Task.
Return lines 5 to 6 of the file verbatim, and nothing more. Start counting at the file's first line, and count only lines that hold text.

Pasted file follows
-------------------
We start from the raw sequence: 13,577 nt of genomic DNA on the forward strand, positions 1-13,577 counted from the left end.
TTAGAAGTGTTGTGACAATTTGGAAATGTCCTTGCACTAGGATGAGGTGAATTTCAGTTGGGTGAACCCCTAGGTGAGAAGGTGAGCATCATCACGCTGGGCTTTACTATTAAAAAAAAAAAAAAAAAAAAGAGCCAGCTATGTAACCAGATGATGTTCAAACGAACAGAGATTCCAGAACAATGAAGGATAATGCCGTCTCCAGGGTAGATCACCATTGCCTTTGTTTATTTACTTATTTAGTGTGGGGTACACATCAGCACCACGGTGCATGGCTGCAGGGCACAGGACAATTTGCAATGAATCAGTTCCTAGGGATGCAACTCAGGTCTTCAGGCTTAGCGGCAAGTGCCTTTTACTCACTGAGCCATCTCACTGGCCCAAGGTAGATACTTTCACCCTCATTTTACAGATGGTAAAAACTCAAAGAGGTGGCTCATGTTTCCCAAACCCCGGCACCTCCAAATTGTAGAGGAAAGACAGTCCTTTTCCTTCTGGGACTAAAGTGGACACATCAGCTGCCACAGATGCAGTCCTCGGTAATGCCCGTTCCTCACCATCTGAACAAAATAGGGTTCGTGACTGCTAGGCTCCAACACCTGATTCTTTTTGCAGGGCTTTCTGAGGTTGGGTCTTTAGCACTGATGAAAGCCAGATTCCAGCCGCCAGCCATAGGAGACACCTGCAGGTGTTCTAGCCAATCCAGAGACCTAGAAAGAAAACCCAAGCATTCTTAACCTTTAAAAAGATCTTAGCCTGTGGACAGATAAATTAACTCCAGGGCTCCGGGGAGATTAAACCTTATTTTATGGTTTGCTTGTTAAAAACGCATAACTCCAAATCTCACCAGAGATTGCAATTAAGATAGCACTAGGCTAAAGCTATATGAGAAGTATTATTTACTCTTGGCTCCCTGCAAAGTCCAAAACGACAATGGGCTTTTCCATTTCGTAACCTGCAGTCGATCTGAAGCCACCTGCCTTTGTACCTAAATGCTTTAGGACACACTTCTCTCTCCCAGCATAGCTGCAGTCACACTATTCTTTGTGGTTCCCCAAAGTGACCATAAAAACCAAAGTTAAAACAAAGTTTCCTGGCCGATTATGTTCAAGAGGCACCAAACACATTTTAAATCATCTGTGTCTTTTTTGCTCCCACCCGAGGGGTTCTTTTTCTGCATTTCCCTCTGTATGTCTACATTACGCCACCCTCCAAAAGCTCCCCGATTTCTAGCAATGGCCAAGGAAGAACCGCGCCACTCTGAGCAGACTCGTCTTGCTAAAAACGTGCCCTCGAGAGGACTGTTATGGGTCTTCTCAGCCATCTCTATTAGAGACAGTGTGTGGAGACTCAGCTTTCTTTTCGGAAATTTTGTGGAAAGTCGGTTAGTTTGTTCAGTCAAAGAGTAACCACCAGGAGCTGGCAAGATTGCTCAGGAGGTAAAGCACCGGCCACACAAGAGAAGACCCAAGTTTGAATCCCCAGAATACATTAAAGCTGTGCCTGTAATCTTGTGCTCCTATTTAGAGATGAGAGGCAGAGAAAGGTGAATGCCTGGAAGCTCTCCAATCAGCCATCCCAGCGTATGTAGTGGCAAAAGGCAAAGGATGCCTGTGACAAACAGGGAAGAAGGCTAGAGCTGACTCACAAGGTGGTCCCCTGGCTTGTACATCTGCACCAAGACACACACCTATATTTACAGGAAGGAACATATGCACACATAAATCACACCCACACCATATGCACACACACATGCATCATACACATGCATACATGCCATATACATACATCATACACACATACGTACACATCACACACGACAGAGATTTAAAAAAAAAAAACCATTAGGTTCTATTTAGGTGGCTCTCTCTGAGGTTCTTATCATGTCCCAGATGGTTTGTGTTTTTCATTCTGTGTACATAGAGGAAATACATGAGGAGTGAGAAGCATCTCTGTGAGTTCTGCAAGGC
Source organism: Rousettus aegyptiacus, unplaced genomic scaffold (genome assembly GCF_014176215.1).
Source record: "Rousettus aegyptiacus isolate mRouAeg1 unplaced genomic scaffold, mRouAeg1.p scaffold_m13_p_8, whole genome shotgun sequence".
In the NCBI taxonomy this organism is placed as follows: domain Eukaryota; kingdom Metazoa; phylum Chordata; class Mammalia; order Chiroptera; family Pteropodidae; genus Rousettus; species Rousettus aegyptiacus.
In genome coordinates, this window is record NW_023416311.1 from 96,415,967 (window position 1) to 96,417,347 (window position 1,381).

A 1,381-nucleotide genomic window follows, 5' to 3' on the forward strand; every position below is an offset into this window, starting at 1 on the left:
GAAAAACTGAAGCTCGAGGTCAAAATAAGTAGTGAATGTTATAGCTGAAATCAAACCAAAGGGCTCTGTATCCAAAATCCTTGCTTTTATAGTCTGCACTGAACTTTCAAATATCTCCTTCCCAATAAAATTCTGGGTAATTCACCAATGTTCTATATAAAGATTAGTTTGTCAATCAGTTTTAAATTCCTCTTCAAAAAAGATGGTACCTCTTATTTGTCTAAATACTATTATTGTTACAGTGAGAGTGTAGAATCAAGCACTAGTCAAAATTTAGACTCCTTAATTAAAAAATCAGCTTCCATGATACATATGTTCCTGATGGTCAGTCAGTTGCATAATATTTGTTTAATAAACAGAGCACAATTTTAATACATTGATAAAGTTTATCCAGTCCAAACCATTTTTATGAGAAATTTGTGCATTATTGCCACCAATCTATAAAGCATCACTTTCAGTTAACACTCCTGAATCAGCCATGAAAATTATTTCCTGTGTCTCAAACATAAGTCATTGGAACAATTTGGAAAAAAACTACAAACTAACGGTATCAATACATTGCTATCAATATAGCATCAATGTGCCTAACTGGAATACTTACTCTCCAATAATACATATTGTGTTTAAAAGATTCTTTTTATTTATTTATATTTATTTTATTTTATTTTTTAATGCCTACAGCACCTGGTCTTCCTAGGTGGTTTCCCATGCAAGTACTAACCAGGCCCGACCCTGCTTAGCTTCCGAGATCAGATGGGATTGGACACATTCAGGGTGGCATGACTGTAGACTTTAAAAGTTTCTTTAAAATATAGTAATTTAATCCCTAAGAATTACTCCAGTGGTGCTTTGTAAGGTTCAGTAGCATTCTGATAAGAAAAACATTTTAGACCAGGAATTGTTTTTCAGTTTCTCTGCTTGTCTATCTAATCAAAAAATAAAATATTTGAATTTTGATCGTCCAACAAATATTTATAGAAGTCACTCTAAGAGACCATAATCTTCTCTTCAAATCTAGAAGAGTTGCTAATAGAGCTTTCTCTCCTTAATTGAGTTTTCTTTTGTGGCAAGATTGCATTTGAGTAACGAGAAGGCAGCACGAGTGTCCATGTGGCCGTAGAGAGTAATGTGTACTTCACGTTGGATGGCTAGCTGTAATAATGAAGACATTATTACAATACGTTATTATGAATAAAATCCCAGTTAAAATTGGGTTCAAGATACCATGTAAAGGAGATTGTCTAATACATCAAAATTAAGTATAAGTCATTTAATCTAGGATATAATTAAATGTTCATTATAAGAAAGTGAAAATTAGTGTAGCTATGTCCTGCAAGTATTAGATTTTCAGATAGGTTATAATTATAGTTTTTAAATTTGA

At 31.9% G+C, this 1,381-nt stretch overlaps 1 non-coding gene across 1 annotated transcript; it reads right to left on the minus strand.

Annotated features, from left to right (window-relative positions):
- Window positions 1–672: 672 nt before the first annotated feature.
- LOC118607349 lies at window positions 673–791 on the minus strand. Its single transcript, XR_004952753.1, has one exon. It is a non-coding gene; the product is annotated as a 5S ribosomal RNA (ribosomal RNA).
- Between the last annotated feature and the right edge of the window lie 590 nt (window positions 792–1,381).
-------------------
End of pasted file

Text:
In the NCBI taxonomy this organism is placed as follows: domain Eukaryota; kingdom Metazoa; phylum Chordata; class Mammalia; order Chiroptera; family Pteropodidae; genus Rousettus; species Rousettus aegyptiacus.
In genome coordinates, this window is record NW_023416311.1 from 96,415,967 (window position 1) to 96,417,347 (window position 1,381).